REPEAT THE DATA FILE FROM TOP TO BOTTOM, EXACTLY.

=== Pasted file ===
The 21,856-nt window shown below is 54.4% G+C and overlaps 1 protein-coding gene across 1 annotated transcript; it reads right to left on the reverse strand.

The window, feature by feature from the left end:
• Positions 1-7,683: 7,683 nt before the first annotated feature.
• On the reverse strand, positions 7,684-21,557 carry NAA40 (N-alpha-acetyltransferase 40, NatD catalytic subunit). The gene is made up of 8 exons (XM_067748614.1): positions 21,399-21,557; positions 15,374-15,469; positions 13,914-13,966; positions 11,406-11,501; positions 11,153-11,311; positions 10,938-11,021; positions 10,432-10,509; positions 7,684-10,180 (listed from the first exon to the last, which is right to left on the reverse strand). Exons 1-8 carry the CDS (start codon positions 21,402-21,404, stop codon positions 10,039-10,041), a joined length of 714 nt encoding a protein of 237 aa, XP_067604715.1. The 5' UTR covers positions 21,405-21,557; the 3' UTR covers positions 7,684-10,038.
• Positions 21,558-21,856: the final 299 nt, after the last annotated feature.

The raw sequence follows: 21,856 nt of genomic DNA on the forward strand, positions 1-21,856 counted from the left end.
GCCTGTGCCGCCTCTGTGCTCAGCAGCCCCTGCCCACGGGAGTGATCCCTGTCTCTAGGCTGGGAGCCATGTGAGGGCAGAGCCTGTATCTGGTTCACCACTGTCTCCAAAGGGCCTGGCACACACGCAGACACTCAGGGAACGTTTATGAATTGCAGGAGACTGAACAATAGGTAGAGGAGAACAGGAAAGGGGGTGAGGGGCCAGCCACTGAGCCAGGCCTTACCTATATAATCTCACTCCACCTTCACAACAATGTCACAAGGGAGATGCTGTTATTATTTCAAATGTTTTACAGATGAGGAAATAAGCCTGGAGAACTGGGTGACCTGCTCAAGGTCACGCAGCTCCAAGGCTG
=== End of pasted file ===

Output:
The 21,856-nt window shown below is 54.4% G+C and overlaps 1 protein-coding gene across 1 annotated transcript; it reads right to left on the reverse strand.

The window, feature by feature from the left end:
• Positions 1-7,683: 7,683 nt before the first annotated feature.
• On the reverse strand, positions 7,684-21,557 carry NAA40 (N-alpha-acetyltransferase 40, NatD catalytic subunit). The gene is made up of 8 exons (XM_067748614.1): positions 21,399-21,557; positions 15,374-15,469; positions 13,914-13,966; positions 11,406-11,501; positions 11,153-11,311; positions 10,938-11,021; positions 10,432-10,509; positions 7,684-10,180 (listed from the first exon to the last, which is right to left on the reverse strand). Exons 1-8 carry the CDS (start codon positions 21,402-21,404, stop codon positions 10,039-10,041), a joined length of 714 nt encoding a protein of 237 aa, XP_067604715.1. The 5' UTR covers positions 21,405-21,557; the 3' UTR covers positions 7,684-10,038.
• Positions 21,558-21,856: the final 299 nt, after the last annotated feature.

The raw sequence follows: 21,856 nt of genomic DNA on the forward strand, positions 1-21,856 counted from the left end.
GCCTGTGCCGCCTCTGTGCTCAGCAGCCCCTGCCCACGGGAGTGATCCCTGTCTCTAGGCTGGGAGCCATGTGAGGGCAGAGCCTGTATCTGGTTCACCACTGTCTCCAAAGGGCCTGGCACACACGCAGACACTCAGGGAACGTTTATGAATTGCAGGAGACTGAACAATAGGTAGAGGAGAACAGGAAAGGGGGTGAGGGGCCAGCCACTGAGCCAGGCCTTACCTATATAATCTCACTCCACCTTCACAACAATGTCACAAGGGAGATGCTGTTATTATTTCAAATGTTTTACAGATGAGGAAATAAGCCTGGAGAACTGGGTGACCTGCTCAAGGTCACGCAGCTCCAAGGCTG